We don't read for fun; we read to be obedient
Leviticus is not a fun book to read. Neither is Jeremiah or a host of other passages that are brutal, confusing, and demanding. But God put them in there so we would understand not only his love, mercy, and the fun, adventurous, stories of his dealings with humanity, but the reality of how we disobeyed and the consequences of our disobedience.
The Bible wasn't written to entertain us or make us feel good (though it can certainly do that at times when it provides eternal hope and comfort), but to show us how to properly relate to our Creator and Lord. To encourage people to read the only the happy parts, the bits and pieces that are easy reading and then later when they have formed one opinion of a God who exists to tell good stories with happy endings and then later to introduce the difficult, demanding parts, the parts that show the depths of our sin that required Jesus die a horrific death on the cross is spiritual bait and switch. The Law comes early in God's dealings with his people and it's tough to get through, but unless we understand early on that we are a fallen people, we won't need to see our need for a Savior.
When critics point to the horrible parts of the Bible that describe human sin and the consequences of it, we need to be familiar with that also. We need to read (though we may never fully understand) the context of God's judgment in situations such as when he sent the Flood to destroy the human race except for Noah and his family and his commands to wipe out the idolatry of people of Canaan. We need to read through the history and prophets in the Old Testament and see the result of continual wars and domestic turmoil because the people didn't obey God's commands. In the midst of that judgment, we need to read about God's unfailing love and mercy no matter how far his people strayed.
When we get to the New Testament, we need to understand that though salvation in Jesus is a free gift, we are responsible for how we act after we receive it. If we haven't read the Old Testament, many of the allusions, references, and commands in the New Testament won't make sense. When John the Baptist says of Jesus, "Behold the Lamb of God that takes away the sins of the world (John 1:29)" we will have a much richer understanding of the significance of that phrase when we've read of the millennia of temple sacrifices that came before it. When Peter says of believers that we are "a royal priesthood (1 Pet. 2:9)" when we've read the demands of the Old Testament priests, we have a greater understanding of our call and responsibilities as believers in Jesus when Peter uses them as a standard of behavior.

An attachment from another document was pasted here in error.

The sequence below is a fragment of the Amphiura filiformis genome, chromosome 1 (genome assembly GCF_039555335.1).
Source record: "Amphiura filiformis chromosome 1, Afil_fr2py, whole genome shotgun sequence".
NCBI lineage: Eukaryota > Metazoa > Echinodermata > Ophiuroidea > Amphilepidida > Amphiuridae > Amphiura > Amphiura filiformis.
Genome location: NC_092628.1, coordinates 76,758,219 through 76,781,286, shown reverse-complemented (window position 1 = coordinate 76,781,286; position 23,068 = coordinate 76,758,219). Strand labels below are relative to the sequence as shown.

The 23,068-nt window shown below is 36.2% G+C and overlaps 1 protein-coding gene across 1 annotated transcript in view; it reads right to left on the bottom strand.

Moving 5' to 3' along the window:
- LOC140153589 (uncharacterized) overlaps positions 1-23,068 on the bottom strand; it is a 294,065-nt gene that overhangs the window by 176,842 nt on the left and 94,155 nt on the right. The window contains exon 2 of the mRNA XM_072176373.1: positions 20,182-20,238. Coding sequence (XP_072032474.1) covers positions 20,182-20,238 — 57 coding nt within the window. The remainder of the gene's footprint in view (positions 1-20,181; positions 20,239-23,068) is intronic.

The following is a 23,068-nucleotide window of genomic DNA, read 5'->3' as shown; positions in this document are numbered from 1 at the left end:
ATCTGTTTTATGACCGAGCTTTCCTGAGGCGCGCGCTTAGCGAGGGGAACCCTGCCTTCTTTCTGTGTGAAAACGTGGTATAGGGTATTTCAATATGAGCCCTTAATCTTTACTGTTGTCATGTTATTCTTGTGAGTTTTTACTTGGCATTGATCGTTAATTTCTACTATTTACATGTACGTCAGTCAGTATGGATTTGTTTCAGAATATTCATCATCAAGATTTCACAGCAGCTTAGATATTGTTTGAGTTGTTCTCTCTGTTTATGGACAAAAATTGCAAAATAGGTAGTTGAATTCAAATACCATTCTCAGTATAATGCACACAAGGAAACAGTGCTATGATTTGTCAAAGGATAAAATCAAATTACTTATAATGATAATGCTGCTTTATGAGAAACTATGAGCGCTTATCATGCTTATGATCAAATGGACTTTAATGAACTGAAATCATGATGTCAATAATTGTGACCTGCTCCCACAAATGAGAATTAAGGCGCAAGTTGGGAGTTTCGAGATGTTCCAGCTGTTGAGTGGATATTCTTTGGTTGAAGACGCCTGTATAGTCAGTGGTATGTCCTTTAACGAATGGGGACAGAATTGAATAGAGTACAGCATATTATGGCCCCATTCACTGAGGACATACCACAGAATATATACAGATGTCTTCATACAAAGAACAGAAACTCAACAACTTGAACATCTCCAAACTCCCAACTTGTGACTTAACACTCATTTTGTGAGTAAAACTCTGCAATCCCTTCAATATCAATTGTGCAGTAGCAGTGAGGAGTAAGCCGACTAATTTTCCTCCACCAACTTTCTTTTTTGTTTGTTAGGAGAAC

To respect the author of the Bible and the book he's given us, we must read the whole thing. Reading it in historical, chronological order is one of the best ways to understand it.
I hope you'll join us in this adventure—a sometimes difficult and demanding, yet ultimately fulfilling one than you can imagine.
By Yvon Prehn
Why read through the Bible in Chronological Order?
As we start reading through the Bible in Chronological order, it's worth asking why we should do it. To answer, ask yourself, why read any story in the order that the events happened?
The answers are obvious. With the exception of the use of flashbacks or other literary devices, we need to read and experience events and character development in their natural time-dictated sequence for the story to make sense, for us to know the characters, and to care about what happens to them. In a non-fiction book we have to know the premise, the background, the arguments for the practical recommendations that follow for them to make sense.
To illustrate the truth of this:
Jump into the middle of a Harry Potter story with Muggles, Quidditch, Dumbledore, and Hogwarts
Open at random a book from Hunger Game Trilogy and read about Mockingjays, Panem, and the Twelve Districts
Open a book on the popular Paleo diet find these terms: paleo/primal, autoimmune protocols, leaky guts, and ketogenic
All of the above are nothing more than a confusing list of names and terms if you don't read the entire book but they would all make perfectly good sense if you read the entire book from start to finish and meet each term in context.
It's no different with the Bible
For someone who did not grow up listening to Bible stories or perhaps grew up in church and wasn't paying much attention, how much sense does it make when you hear about Shem, Jeroboam, and Barnabas or about atonement, sanctification, and justification?
We wouldn't claim to know the least bit about the Hunger Games or the Paleo diet if we only dipped into a few pages of each book here and there, even if we had favorite pages we went back to again and again, so why do we think we know the Bible when for many Christian they have:
- Never read it all the way through
- Or ever read it in Chronological Order
Though all Christians should read their Bibles regularly and many do, it's easy to go back to the books and passages with which we are most familiar.
In addition, and this is a simple, but extremely important reality—it isn't easy to read the book of the Bible in chronological order because they aren't organized that way in our Bibles today. In most Bibles, the books of the Bible are grouped by type: In the Old Testament: history, poetry, prophecy; the New Testament is similar: history, letters, prophecy.
Why are they in the order they are in today?